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Holt Blackbird Tracking Project
By Dave Leech
1st November 2015
Last Updated: 7th April 2020
Dave Leech is a Senior Research Ecologist and licenced bird ringer at the British Trust for Ornithology (BTO) and back in 2007 he began research into the movements of Blackbirds and how they make use of gardens in his spare time.
Dave wanted to know whether suburban garden birds fare better in terms of survival rates than their country cousins and set out to track individual Blackbirds by creating multi-coloured ring combinations to identify them.
Dave recruited a team of local volunteers in his home town of Holt, Norfolk to help him, affectionately known as the HOBOS (Holt Blackbird Observers). Together they have recorded the movements and sightings of 400 ringed Blackbirds – and at last count – amassed over 43,000 separate sightings. The study so far suggests around 60% of the birds survive each year but there is considerable annual variation.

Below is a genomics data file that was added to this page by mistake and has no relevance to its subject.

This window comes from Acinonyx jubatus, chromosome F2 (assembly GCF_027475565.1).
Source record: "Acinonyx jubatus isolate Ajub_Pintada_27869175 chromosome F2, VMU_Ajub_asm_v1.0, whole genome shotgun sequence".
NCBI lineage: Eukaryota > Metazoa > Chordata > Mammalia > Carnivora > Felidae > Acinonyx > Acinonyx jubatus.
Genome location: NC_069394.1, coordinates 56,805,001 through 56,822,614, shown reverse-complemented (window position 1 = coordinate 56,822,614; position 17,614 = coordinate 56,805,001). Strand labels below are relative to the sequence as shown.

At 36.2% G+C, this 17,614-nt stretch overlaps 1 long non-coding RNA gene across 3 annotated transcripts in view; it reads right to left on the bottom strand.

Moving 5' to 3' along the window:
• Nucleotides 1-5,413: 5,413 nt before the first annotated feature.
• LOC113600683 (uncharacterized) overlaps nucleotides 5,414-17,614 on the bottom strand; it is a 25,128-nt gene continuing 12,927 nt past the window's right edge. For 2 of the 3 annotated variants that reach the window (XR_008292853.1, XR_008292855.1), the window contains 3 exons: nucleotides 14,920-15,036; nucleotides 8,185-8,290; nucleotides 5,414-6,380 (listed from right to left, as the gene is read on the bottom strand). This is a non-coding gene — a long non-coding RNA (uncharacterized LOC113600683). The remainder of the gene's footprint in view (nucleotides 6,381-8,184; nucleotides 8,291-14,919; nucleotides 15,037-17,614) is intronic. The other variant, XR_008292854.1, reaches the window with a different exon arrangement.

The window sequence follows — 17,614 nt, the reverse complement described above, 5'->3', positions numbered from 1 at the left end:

In addition to the additional survival information, this network has produced a large volume of novel data on local movements, both within and between years. One very noticeable pattern in the data is a rapid drop in the numbers of birds visiting the garden in August, with numbers not increasing again until December. Where do the birds go? Re-sighting results are such that we can exclude the possibility that these birds are present but remain unseen; the pattern is identical at all sites involved in the Holt project and is backed up by finding from the national annual Garden BirdWatch.
Feature Image: Male Red over Orange, Black over Metal (RONM) has taken up residence 500m from the ringing site. Photo: Maggie Wilcox
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